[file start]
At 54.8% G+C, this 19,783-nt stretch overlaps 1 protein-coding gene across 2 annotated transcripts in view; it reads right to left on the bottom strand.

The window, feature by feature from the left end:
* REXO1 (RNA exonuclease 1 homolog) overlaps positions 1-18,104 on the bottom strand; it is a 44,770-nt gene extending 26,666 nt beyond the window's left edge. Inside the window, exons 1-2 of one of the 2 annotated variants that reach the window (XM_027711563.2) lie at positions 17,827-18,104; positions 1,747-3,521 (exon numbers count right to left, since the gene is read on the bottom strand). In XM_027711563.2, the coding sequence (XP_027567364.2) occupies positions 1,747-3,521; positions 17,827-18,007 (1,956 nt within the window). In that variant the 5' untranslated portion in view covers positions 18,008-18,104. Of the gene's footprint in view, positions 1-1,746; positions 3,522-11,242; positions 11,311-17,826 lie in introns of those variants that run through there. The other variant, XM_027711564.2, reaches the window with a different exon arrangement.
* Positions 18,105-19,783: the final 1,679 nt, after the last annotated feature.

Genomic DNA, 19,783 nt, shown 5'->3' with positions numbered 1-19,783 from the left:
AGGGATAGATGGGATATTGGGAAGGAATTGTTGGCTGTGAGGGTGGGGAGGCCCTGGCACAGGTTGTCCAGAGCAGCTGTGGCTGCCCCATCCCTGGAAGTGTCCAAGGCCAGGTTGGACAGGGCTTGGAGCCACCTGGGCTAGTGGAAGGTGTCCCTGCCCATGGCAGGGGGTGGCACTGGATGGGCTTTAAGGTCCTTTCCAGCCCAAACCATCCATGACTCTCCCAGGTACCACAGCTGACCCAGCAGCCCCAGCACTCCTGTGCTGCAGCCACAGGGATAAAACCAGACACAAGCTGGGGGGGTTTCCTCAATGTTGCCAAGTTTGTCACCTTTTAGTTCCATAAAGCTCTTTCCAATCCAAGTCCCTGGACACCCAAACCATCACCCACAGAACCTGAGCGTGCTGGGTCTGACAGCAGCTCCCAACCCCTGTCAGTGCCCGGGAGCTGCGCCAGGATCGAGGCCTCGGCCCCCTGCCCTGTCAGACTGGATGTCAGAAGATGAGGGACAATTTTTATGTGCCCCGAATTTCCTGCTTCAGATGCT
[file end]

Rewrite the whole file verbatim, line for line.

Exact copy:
At 54.8% G+C, this 19,783-nt stretch overlaps 1 protein-coding gene across 2 annotated transcripts in view; it reads right to left on the bottom strand.

The window, feature by feature from the left end:
* REXO1 (RNA exonuclease 1 homolog) overlaps positions 1-18,104 on the bottom strand; it is a 44,770-nt gene extending 26,666 nt beyond the window's left edge. Inside the window, exons 1-2 of one of the 2 annotated variants that reach the window (XM_027711563.2) lie at positions 17,827-18,104; positions 1,747-3,521 (exon numbers count right to left, since the gene is read on the bottom strand). In XM_027711563.2, the coding sequence (XP_027567364.2) occupies positions 1,747-3,521; positions 17,827-18,007 (1,956 nt within the window). In that variant the 5' untranslated portion in view covers positions 18,008-18,104. Of the gene's footprint in view, positions 1-1,746; positions 3,522-11,242; positions 11,311-17,826 lie in introns of those variants that run through there. The other variant, XM_027711564.2, reaches the window with a different exon arrangement.
* Positions 18,105-19,783: the final 1,679 nt, after the last annotated feature.

Genomic DNA, 19,783 nt, shown 5'->3' with positions numbered 1-19,783 from the left:
AGGGATAGATGGGATATTGGGAAGGAATTGTTGGCTGTGAGGGTGGGGAGGCCCTGGCACAGGTTGTCCAGAGCAGCTGTGGCTGCCCCATCCCTGGAAGTGTCCAAGGCCAGGTTGGACAGGGCTTGGAGCCACCTGGGCTAGTGGAAGGTGTCCCTGCCCATGGCAGGGGGTGGCACTGGATGGGCTTTAAGGTCCTTTCCAGCCCAAACCATCCATGACTCTCCCAGGTACCACAGCTGACCCAGCAGCCCCAGCACTCCTGTGCTGCAGCCACAGGGATAAAACCAGACACAAGCTGGGGGGGTTTCCTCAATGTTGCCAAGTTTGTCACCTTTTAGTTCCATAAAGCTCTTTCCAATCCAAGTCCCTGGACACCCAAACCATCACCCACAGAACCTGAGCGTGCTGGGTCTGACAGCAGCTCCCAACCCCTGTCAGTGCCCGGGAGCTGCGCCAGGATCGAGGCCTCGGCCCCCTGCCCTGTCAGACTGGATGTCAGAAGATGAGGGACAATTTTTATGTGCCCCGAATTTCCTGCTTCAGATGCT